Study 2 tested assumptions derived from an attachment theory of emotion regulation in adults, using a cross-sectional design in a patient sample with psychosis (N = 60). The results revealed significant group differences between a healthy control group (N = 40) and the psychosis group, with the means of the latter being significantly higher regarding insecure attachment dimensions (namely attachment anxiety [i.e. being preoccupied with attachment] vs. avoidance [i.e. denying the importance of intimate relationships]) and dysfunctional emotion regulation (ER) patterns (i.e. hyperactivating ER = strategies that aggravate negative emotions, such as catastrophization or rumination; vs. blaming others ER). Moreover, hyperactivating ER significantly mediated between attachment anxiety and paranoia, whereas blaming others did not mediate this association. Conversely, blaming others ER mediated between attachment avoidance and paranoia, whereas hyperactivating ER did not mediate this association. In conclusion, the study suggests that predictions inferred from attachment theories of adult emotion regulation could contribute to a more differentiated view on the potential emergence and maintenance of paranoid symptoms in psychosis.
Study 3 investigated the potential causal role of self-compassion in paranoia by using an experimental design, following the causal interventionist approach. A guided introduction to compassion-focused imagery (CF) vs. a neutral control condition was delivered to a clinical sample with a present diagnosis of a psychotic disorder and a history of paranoid delusions (N = 51). There were no specific effects of the imagery intervention on paranoia. The intervention was also non-effective regarding secondary outcomes (i.e. negative emotions, self-criticism, sympathetic arousal, and self-compassion). However, CF imagery had significant effects on self-reassurance (i.e. being kind, warm and understanding towards oneself; see Gilbert, Clarke, Hempel, Miles, & Irons, 2004), (small effect) and happiness (medium effect). Explorative analyses revealed that a majority (≈ 60%) of the participants appraised the intervention positively, indicating good acceptance. To the best of my knowledge Study 3 was one of the first demonstrations that compassion-focused imagery is feasible and accepted in psychotic patients. This finding is not trivial, as many scholars and clinicians were previously convinced that these kinds of interventions were counter-indicated in psychosis. However, since the effects were restricted to a few secondary outcomes, only an adjunct or supportive role of CF imagery in the treatment of psychosis can be recommended at this point.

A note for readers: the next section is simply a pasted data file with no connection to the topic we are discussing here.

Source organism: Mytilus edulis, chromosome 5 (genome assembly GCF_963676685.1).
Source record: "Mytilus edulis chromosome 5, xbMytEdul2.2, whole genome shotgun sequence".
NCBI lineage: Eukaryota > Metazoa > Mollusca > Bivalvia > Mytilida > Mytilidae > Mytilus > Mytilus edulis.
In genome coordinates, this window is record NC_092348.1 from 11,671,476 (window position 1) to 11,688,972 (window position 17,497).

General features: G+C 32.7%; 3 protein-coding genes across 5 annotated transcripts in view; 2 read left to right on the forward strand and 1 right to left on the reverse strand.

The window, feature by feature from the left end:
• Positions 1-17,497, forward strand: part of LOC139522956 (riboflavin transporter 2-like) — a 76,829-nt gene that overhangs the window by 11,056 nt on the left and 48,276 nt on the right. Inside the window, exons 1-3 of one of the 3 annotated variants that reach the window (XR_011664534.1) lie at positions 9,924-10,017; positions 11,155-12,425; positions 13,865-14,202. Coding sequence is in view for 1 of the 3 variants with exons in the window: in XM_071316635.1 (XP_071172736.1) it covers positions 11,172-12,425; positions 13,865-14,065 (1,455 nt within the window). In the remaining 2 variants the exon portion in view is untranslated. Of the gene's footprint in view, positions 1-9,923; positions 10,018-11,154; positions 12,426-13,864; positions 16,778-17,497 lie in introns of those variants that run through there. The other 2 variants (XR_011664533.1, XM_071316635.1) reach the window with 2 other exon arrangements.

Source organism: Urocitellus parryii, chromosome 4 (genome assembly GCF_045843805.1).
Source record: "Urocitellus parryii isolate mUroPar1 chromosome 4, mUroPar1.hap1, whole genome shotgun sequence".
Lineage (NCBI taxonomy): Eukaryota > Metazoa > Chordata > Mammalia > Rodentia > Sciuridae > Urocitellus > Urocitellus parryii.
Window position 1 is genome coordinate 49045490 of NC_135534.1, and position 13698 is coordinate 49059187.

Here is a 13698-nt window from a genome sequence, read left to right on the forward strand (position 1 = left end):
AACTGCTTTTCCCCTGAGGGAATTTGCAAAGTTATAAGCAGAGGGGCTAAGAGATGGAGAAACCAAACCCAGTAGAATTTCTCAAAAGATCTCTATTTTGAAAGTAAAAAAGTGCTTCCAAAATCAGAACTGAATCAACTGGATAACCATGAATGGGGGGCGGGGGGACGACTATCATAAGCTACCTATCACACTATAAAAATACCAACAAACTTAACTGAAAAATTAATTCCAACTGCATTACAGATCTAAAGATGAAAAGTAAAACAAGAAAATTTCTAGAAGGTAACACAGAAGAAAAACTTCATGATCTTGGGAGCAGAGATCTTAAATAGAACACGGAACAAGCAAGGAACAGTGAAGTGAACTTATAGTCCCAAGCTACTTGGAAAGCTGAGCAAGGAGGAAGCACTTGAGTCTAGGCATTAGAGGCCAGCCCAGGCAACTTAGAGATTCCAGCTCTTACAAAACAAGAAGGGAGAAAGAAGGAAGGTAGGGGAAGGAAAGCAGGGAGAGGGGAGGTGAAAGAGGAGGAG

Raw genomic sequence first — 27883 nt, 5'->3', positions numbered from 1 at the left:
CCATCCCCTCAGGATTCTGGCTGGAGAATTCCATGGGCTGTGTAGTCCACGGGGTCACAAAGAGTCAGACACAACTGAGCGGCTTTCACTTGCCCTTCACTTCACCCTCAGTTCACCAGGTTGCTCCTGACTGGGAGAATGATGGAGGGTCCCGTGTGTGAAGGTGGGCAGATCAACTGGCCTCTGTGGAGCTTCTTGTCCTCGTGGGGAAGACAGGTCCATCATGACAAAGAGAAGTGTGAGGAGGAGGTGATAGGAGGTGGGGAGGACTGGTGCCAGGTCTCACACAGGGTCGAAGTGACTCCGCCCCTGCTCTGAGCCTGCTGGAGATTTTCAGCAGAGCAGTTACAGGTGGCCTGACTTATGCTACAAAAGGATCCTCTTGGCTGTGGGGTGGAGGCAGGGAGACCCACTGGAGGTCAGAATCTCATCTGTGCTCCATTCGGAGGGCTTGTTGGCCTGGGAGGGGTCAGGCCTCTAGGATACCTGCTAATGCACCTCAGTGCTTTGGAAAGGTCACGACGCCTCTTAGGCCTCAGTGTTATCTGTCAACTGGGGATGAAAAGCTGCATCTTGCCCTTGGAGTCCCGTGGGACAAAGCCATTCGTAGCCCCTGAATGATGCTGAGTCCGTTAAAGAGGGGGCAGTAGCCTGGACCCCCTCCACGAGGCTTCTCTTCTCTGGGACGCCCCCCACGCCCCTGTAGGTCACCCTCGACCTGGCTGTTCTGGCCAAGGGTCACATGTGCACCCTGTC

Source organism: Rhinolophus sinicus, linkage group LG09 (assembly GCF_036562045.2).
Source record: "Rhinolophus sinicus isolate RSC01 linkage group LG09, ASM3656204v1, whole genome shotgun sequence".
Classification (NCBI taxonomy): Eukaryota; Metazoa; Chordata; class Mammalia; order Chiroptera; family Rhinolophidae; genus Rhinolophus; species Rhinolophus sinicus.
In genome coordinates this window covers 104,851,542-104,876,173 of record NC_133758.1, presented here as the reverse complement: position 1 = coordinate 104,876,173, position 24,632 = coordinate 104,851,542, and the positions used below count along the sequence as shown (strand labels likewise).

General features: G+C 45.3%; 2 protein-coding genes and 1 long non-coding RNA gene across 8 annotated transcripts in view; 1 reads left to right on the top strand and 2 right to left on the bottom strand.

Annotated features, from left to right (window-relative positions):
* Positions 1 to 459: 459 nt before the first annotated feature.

Taken together, despite several limitations that will be discussed critically in this dissertation, the present studies may add to a more detailed understanding of paranoid symptoms from different perspectives, defining avenues for further investigation.
|URL:||https://ediss.sub.uni-hamburg.de/handle/ediss/7384||URN:||urn:nbn:de:gbv:18-87667||Dokumenttyp:||Dissertation||Betreuer*in:||Lincoln, Tania M. (Prof. Dr.)|
|Enthalten in den Sammlungen:||Elektronische Dissertationen und Habilitationen|
Diese Publikation steht in elektronischer Form im Internet bereit und kann gelesen werden. Über den freien Zugang hinaus wurden durch die Urheberin / den Urheber keine weiteren Rechte eingeräumt. Nutzungshandlungen (wie zum Beispiel der Download, das Bearbeiten, das Weiterverbreiten) sind daher nur im Rahmen der gesetzlichen Erlaubnisse des Urheberrechtsgesetzes (UrhG) erlaubt. Dies gilt für die Publikation sowie für ihre einzelnen Bestandteile, soweit nichts Anderes ausgewiesen ist.